Tuesday, January 26, 2010

Back from the Black Abyss - Life off the Grid

After two dark, wind-free weeks, the batteries storing the last of our solar and wind power were finally tapped out, and we were left in the dark. It is not unusual for us to have a day or so where we have to be aware of our power usage, but two weeks felt oppressive. Kurt and I have been carefully alternating between our cottage and the Mercantile; we would do vital things (like grind coffee beans!) in whichever had a smidge more power.

But by last Saturday, the entire village was on “black power.” Green power is when the batteries are full, and electricity is plentiful. From there it goes to yellow, to orange, to red, and finally to black, when the inverter (essentially the on/off switch) is shut off. I opened the Mercantile in the dark, wrote out our monthly food order from the natural foods distributor huddled by the glass-paned front doors, and did everything I could think of while there was still weak daylight. By 5:00 p.m. we had the candles lit.

We’ve learned many tricks to living without power and by candle light – taller tapers are much better to read by than pillars, for example. Three tapers surrounding one’s book on the table (one on each side, one at the top) provides plentiful illumination. But we both find ourselves getting sleepy earlier, and are often in bed by 8:30. (Oh, how they party at the Ecovillage, she says sarcastically!). Additionally, we've got spots of wax everywhere - all over the table cloth, on books, on end tables, even on our shoes (carrying a taper in an elegant glass candleholder to the bathroom and back is often hazardous to one's footwear). Ack!

More problematic are things like the water pump – we have plenty of water in the cistern, but it takes electricity to get it from there up through the filter and into the faucet. Things we take for granted suddenly became things we were forced to consider.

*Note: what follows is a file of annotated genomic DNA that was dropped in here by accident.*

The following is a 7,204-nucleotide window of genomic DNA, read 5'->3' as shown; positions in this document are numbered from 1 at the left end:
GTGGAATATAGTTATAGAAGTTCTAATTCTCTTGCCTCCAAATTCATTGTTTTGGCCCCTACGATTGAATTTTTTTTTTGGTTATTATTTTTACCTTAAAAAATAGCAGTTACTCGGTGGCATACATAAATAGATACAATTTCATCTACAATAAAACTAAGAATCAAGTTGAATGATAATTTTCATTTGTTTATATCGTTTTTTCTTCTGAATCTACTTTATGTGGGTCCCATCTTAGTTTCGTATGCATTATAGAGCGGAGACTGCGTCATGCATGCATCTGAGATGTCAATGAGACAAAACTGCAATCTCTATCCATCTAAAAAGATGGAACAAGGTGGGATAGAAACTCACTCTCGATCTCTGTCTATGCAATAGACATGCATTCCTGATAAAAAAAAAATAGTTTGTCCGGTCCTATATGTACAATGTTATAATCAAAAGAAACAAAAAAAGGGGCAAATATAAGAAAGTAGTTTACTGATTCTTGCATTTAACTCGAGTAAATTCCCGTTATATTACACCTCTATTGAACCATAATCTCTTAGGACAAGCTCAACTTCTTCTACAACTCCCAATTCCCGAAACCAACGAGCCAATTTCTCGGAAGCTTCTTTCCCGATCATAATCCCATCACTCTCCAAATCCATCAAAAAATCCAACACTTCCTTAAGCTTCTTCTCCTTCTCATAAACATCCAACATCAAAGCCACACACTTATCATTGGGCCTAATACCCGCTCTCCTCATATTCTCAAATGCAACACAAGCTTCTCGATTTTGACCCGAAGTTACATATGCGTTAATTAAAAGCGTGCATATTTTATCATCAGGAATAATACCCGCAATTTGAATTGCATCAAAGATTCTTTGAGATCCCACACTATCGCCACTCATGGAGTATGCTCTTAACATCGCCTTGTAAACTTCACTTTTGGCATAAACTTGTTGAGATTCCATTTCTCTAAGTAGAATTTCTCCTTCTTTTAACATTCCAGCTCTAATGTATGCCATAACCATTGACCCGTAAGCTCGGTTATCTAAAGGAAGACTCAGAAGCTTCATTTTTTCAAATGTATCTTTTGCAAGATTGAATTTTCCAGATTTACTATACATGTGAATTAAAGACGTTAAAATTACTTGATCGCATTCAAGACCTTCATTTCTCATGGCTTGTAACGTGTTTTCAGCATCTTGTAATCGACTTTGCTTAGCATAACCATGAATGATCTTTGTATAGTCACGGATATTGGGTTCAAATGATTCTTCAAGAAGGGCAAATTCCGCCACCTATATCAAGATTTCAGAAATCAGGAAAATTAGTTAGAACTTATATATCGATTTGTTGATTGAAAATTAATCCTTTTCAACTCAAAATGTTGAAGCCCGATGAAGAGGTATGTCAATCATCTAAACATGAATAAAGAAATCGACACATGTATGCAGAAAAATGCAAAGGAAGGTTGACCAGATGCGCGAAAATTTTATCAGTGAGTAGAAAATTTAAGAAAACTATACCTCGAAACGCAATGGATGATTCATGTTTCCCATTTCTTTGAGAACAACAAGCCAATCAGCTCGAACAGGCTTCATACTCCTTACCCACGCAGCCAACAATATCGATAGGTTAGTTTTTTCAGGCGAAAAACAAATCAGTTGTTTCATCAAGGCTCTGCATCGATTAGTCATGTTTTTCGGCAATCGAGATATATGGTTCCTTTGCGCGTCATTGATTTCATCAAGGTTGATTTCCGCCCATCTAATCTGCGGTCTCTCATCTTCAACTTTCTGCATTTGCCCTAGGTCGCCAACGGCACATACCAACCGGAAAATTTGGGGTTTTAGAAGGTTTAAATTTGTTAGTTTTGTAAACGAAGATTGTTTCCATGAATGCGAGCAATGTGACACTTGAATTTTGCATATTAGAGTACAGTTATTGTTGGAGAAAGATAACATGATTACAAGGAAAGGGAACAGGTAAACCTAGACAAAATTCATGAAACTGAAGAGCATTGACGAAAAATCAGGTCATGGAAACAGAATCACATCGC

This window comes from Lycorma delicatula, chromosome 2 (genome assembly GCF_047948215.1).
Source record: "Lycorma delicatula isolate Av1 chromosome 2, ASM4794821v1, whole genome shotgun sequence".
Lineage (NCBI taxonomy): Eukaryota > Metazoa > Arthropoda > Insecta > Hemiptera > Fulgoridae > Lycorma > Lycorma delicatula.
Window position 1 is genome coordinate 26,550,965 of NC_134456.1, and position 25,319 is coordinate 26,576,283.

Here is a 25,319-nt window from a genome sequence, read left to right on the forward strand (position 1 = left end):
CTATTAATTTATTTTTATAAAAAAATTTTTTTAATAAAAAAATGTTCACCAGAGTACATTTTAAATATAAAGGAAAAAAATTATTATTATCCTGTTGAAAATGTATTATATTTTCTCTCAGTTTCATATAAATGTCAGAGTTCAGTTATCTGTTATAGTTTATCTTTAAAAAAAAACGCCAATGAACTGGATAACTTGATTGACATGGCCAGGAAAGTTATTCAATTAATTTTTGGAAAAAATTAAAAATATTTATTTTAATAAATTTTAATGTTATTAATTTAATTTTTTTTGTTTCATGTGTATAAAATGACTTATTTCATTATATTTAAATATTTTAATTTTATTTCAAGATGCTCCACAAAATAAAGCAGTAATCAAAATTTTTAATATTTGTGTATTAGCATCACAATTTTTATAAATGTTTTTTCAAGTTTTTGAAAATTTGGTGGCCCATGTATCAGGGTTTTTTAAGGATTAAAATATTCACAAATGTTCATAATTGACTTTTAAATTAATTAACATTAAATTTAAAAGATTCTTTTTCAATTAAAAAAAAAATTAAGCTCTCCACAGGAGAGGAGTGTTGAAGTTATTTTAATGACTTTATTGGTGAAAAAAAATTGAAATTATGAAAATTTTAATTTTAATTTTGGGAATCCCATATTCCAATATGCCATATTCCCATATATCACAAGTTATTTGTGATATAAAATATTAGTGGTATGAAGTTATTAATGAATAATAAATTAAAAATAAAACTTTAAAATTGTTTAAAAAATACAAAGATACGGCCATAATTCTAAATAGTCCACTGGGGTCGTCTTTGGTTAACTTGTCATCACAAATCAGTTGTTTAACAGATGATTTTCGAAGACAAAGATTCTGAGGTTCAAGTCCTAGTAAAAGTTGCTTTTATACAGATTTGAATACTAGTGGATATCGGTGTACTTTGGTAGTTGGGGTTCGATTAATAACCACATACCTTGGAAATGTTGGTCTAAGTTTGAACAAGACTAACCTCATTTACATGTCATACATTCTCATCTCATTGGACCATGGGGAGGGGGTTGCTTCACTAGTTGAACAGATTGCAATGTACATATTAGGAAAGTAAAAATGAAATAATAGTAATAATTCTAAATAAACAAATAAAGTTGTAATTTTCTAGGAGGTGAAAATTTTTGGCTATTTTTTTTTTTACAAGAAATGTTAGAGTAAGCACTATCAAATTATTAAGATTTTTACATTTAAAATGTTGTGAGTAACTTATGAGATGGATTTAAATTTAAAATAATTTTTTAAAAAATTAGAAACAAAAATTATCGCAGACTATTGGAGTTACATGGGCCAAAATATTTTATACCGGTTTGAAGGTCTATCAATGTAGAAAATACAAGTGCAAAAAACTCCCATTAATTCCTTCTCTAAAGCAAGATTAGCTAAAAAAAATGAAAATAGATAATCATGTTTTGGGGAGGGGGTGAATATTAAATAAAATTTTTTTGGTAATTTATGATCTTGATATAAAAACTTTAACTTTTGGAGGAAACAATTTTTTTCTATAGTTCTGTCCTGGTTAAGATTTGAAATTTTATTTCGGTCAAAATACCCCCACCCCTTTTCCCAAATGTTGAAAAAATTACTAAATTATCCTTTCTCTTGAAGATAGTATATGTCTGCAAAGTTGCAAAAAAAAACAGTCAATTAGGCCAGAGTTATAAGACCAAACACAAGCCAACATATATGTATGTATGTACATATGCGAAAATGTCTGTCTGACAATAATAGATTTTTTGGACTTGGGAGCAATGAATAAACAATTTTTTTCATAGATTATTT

I went to Rutledge and bought three blocks of ice. One went into the fridge in our house (which we had turned off), turning it into an old fashioned “ice box.” The other two went into the Mercantile freezer, which was the only thing plugged in over there.

For dinner, and for potlucks, I made items that did not require a mixer, a blender or a food processor. I had memories of my grandmother who always baked from scratch and never used a mixer – she beat the butter and sugar together BY HAND, and then added eggs and beat them in BY HAND. Whooeeee. I never knew what a powerhouse of an arm she must have had! I tried it for a batch of no-knead bread and it was just about all I could do – I was worn out.

When we moved here, I did not sign up for a Little House on the Prairie life. I am not looking to create a "simpler" time with no power. I'm more into being comfortable in a way that feels more sustainable than how I lived in a city. I enjoy lights, computers, and my KitchenAid mixer.

And then the winds came. Like the ancient Israelites wandering in the wilderness receiving manna, or the pioneer Mormons welcoming the seagulls to eat the crickets devouring their crops, the bit of sun and fierce, blustery wind have come to save us. For two days now the wind has been raging, sending our wind turbine into paroxysms of activity. We gleefully watch the numbers on the trimetric box (which shows the percentage of fullness of batteries, and the amps coming in to the system) climb higher and higher – we are currently at 87%.

So we are grateful. And humble.

That’s it for now – I’m going to go jump up and down outside in the sunshine and wind!

3 comments:

雪糕 said...
This comment has been removed by a blog administrator.
Heckety said...

When we packed to leave East Africa people laughed at me packing our kerosene lamps- 'you know they have electricity in Ireland', sez they. Well they do, and I still can't take it for granted!

MichelleMermaid said...

I think this is a good example of the benefits of being hooked up to the grid. If you are making your own electricity most of the year, who cares if you use from the grid during rough times in the middle of winter? You've earned it!
You make a good point that you aren't wanting to go back to Little House on the Prairie times, I don't either. The point is to get enough people producing their own electricity so that it does have an impact on the system as a whole.
Nice blog. I enjoyed reading it. :)